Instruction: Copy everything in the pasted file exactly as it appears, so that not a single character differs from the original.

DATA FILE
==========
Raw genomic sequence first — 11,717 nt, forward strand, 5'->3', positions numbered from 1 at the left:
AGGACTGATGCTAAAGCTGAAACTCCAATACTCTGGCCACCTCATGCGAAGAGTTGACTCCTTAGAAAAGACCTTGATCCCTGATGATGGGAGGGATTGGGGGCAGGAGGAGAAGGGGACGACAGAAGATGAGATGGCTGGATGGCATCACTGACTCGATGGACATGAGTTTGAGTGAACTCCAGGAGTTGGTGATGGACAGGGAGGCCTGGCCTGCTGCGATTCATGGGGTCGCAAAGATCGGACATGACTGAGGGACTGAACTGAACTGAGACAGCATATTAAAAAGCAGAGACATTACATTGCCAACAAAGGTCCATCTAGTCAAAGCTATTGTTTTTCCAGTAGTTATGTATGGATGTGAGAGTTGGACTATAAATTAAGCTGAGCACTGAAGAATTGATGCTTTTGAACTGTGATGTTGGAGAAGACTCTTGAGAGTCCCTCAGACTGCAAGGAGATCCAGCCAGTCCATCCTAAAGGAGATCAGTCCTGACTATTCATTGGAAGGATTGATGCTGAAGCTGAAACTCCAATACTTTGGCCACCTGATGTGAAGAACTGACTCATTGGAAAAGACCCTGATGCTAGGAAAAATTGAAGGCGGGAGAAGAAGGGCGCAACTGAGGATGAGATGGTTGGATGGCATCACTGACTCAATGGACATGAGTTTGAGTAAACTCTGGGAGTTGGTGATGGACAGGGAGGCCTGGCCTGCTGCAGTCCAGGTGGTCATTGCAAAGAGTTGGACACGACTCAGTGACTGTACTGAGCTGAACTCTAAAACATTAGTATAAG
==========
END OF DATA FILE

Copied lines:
Raw genomic sequence first — 11,717 nt, forward strand, 5'->3', positions numbered from 1 at the left:
AGGACTGATGCTAAAGCTGAAACTCCAATACTCTGGCCACCTCATGCGAAGAGTTGACTCCTTAGAAAAGACCTTGATCCCTGATGATGGGAGGGATTGGGGGCAGGAGGAGAAGGGGACGACAGAAGATGAGATGGCTGGATGGCATCACTGACTCGATGGACATGAGTTTGAGTGAACTCCAGGAGTTGGTGATGGACAGGGAGGCCTGGCCTGCTGCGATTCATGGGGTCGCAAAGATCGGACATGACTGAGGGACTGAACTGAACTGAGACAGCATATTAAAAAGCAGAGACATTACATTGCCAACAAAGGTCCATCTAGTCAAAGCTATTGTTTTTCCAGTAGTTATGTATGGATGTGAGAGTTGGACTATAAATTAAGCTGAGCACTGAAGAATTGATGCTTTTGAACTGTGATGTTGGAGAAGACTCTTGAGAGTCCCTCAGACTGCAAGGAGATCCAGCCAGTCCATCCTAAAGGAGATCAGTCCTGACTATTCATTGGAAGGATTGATGCTGAAGCTGAAACTCCAATACTTTGGCCACCTGATGTGAAGAACTGACTCATTGGAAAAGACCCTGATGCTAGGAAAAATTGAAGGCGGGAGAAGAAGGGCGCAACTGAGGATGAGATGGTTGGATGGCATCACTGACTCAATGGACATGAGTTTGAGTAAACTCTGGGAGTTGGTGATGGACAGGGAGGCCTGGCCTGCTGCAGTCCAGGTGGTCATTGCAAAGAGTTGGACACGACTCAGTGACTGTACTGAGCTGAACTCTAAAACATTAGTATAAG